Flip Flops in the Windy City: Cyber Monday!

[flickr id=”6428944517″ thumbnail=”medium” overlay=”true” size=”original” group=”” align=”none”]

I hope everyone had a Happy Cyber Monday last week!  For those that don’t know, Cyber Monday is the online equivalent of Black Friday, and it’s a big day for people that shop with vendors who have no retail outlets.  Want to know what I got?  Venture on, dear reader…this is going to get a bit technical.

DBX 1066

The DBX 1066 is an outboard compressor.  And it is hot shit.  I suggest reading the compressor link to better understand what this does.  Put simply, a compressor makes things louder.  But it does so by turning down the loudest parts of your audio signal, allowing you to turn the whole signal up without distorting.

[flickr id=”6428960005″ thumbnail=”medium” overlay=”true” size=”original” group=”” align=”none”]

This can be accomplished digitally with audio plug-ins.  But as with most things audio, it is better to do so through analog methods (actual hardware).  This is why people say records sound better than CDs.  Nick Cage even says so in The Rock, when he justifies spending upwards of $500 (in 1996 money!) on “The White Album” LP.

Why it’s awesome

There are several reasons why the DBX 1066 is awesome, and SoundOnSound says it best.  I have a few quick and dirty reasons of my own.  It is in fact an expander/gate, compressor, and limiter all built into one.  And it does these things on two channels, meaning you can run a stereo signal through it.  LED metering allows your to see levels on gain reduction and output gain.  Sidechain compression is also available.  As suggested by the MFA program’s composition professor, and resident tech guru Gary Chang, one can also simply run the master output from your session through the outboard compressor and back into your computer in order to get a cleaner sound.  Since it’s an analog compressor, the DBX 1066 will convert the digital signal into analog, and then send that signal digitally back to you computer.  Using this essentially turns it into a magic box to make your sound better.

[flickr id=”6429000307″ thumbnail=”medium” overlay=”true” size=”original” group=”” align=”none”]

The difference between the DBX 1066 and models like the 266 or 166 is power.  The 1066 simply runs on more juice, making it a more powerful machine.  I am very excited to get this, since I will use likely use it EVERYTHING I work on.  And best of all, the two directors I am currently working for are footing the bill for this, since they are so impressed with its capability.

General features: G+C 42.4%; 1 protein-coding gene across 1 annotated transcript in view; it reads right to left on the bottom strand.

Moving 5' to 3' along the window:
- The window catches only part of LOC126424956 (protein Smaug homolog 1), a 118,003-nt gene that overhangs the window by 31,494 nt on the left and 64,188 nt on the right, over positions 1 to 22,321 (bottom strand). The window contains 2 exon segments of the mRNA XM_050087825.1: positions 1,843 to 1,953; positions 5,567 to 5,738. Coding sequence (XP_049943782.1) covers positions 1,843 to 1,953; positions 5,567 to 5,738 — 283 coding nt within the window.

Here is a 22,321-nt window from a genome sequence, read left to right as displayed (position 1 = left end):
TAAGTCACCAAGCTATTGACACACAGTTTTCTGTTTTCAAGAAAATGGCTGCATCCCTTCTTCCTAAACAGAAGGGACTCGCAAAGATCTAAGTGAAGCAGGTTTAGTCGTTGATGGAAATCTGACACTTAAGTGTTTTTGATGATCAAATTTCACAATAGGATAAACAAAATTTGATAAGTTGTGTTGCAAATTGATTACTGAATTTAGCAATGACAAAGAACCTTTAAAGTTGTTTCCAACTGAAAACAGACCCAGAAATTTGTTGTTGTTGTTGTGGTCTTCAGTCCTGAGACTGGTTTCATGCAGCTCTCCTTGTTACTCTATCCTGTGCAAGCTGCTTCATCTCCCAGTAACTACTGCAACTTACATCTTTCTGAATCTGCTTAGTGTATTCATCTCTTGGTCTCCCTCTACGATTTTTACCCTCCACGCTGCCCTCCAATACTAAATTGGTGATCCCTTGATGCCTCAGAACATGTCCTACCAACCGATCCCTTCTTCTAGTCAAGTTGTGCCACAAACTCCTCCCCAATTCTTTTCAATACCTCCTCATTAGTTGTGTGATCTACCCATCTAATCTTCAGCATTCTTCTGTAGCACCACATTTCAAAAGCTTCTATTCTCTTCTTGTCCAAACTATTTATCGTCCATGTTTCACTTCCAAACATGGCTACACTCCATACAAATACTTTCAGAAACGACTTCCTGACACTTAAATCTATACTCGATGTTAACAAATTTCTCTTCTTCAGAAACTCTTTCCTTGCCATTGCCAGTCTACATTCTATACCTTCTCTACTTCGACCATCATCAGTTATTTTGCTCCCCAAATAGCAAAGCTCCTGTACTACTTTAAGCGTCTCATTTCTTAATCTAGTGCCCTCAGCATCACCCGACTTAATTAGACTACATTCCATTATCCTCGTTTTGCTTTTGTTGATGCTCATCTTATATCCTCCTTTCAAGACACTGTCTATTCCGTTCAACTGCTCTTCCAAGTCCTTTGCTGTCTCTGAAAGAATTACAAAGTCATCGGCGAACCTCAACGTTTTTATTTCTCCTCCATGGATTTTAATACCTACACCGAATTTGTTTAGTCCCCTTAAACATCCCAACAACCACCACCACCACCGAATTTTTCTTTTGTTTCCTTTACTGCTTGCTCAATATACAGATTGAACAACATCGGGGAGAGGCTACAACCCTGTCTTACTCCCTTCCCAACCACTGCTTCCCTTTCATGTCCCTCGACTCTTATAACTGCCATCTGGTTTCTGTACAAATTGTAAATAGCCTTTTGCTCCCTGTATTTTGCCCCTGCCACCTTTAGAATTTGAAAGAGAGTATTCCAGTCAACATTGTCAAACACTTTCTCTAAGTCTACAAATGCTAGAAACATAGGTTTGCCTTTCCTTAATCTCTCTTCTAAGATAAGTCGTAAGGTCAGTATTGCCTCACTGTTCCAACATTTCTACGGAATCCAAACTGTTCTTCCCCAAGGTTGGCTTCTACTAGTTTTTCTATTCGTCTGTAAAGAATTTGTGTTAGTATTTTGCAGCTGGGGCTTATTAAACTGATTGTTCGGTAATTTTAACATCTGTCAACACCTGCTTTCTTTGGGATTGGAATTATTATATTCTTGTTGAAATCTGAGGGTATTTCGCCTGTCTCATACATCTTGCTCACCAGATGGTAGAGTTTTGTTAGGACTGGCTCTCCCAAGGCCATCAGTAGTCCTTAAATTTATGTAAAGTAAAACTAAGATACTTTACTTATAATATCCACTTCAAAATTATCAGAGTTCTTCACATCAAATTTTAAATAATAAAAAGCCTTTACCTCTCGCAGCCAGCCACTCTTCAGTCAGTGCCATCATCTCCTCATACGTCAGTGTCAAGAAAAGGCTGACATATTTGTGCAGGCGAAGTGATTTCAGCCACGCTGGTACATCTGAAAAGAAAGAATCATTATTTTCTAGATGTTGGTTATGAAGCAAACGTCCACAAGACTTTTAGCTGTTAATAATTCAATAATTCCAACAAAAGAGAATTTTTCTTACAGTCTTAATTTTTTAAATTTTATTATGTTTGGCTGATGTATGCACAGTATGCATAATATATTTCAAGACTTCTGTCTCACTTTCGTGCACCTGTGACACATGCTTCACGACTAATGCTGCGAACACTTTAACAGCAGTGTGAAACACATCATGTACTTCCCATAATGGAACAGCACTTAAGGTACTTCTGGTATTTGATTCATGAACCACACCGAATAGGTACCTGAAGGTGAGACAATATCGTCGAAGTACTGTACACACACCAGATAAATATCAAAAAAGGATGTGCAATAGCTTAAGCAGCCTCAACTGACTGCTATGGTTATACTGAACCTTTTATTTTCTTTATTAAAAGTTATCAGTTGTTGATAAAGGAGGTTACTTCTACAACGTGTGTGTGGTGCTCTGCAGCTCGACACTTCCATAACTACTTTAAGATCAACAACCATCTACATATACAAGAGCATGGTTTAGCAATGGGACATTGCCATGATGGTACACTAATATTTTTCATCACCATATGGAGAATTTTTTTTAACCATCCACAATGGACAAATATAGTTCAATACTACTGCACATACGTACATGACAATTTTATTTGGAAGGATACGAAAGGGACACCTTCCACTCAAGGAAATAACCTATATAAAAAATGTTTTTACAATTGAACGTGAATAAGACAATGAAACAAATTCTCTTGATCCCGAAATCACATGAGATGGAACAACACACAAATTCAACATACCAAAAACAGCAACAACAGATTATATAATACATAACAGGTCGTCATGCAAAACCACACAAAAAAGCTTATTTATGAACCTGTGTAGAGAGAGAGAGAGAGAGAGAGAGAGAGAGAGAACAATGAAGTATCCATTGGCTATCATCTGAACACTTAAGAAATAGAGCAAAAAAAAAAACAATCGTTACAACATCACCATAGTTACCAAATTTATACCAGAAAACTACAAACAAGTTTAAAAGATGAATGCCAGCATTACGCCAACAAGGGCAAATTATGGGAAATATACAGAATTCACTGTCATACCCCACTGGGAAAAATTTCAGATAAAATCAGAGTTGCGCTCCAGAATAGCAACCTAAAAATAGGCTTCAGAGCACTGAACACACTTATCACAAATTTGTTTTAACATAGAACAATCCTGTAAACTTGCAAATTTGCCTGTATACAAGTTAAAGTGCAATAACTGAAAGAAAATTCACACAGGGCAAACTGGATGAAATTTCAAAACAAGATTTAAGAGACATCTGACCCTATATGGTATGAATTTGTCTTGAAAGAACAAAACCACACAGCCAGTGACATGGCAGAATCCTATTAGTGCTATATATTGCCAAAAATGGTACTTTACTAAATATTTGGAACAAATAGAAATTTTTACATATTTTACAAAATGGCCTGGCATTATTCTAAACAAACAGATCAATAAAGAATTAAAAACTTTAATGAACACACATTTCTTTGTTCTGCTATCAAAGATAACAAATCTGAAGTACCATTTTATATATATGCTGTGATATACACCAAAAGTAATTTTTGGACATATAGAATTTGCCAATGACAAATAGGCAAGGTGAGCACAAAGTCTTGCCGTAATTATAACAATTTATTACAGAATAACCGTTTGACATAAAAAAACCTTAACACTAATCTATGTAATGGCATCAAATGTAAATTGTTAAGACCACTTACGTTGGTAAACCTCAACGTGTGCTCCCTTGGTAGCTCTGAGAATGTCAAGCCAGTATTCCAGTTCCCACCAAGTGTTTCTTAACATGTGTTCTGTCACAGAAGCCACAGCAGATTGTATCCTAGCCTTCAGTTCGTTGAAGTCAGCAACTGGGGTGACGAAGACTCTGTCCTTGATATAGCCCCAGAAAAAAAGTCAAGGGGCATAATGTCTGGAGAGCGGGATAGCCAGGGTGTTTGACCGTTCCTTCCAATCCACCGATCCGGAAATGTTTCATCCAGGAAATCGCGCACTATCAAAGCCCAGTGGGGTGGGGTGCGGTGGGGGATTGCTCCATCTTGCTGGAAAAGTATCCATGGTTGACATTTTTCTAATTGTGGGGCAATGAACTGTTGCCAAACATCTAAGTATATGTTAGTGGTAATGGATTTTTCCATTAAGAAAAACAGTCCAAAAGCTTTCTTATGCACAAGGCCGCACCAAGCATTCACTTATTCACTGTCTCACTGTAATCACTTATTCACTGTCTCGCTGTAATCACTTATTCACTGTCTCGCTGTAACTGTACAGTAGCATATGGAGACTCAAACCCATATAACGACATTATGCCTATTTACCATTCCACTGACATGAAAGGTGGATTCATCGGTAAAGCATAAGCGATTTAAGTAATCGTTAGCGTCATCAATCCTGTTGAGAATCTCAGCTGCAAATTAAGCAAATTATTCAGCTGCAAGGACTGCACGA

TC Konnekt 48

The TC Konnekt 48 is an audio interface, but it is so much more!  Simply put, an audio interface allows your computer to communicate with other audio hardware.  Input example: a microphone receives an analog signal (sound), and sends that through a cable, through the interface, which converts it into a digital signal, which the computer can understand and manipulate.  Output example: the computer sends a digital signal through the interface, which converts it to an analog signal and sends it to speakers (sound).  You can have the nicest outboard gear and speakers in the world, but if you have a crappy audio signal from a lame interface, they won’t count for anything.

[flickr id=”6429036833″ thumbnail=”medium” overlay=”true” size=”original” group=”” align=”none”]

Why it’s awesome

Again, SoundOnSound says it best.  Here’s what sticks out for me: this is the same interface that our composition professor/tech guru Gary Chang uses.   I could go on trying to paraphrase SoundOnSound, but this is really the most important fact about the TC Konnekt 48.  If you listen to Gary’s music, you’ll know why.

[flickr id=”6429055801″ thumbnail=”medium” overlay=”true” size=”original” group=”” align=”none”]

For those that are keeping score, the TC Konnekt 48 is a pretty big money saver.  It has built-in bass management, meaning you won’t have to spend $800 on an outboard bass management system when mixing in 5.1.  It also comes with 4-channel EQ, mulit-band reverb, and their proprietary Fabrik reverb.  One could spend lots and LOTS of money on plug-ins or outboard gear to replace any one of those things.  And it comes with a controller/talk-back mic:

[flickr id=”6429067163″ thumbnail=”medium” overlay=”true” size=”original.” group=”” align=”none”]

Get excited.  I am.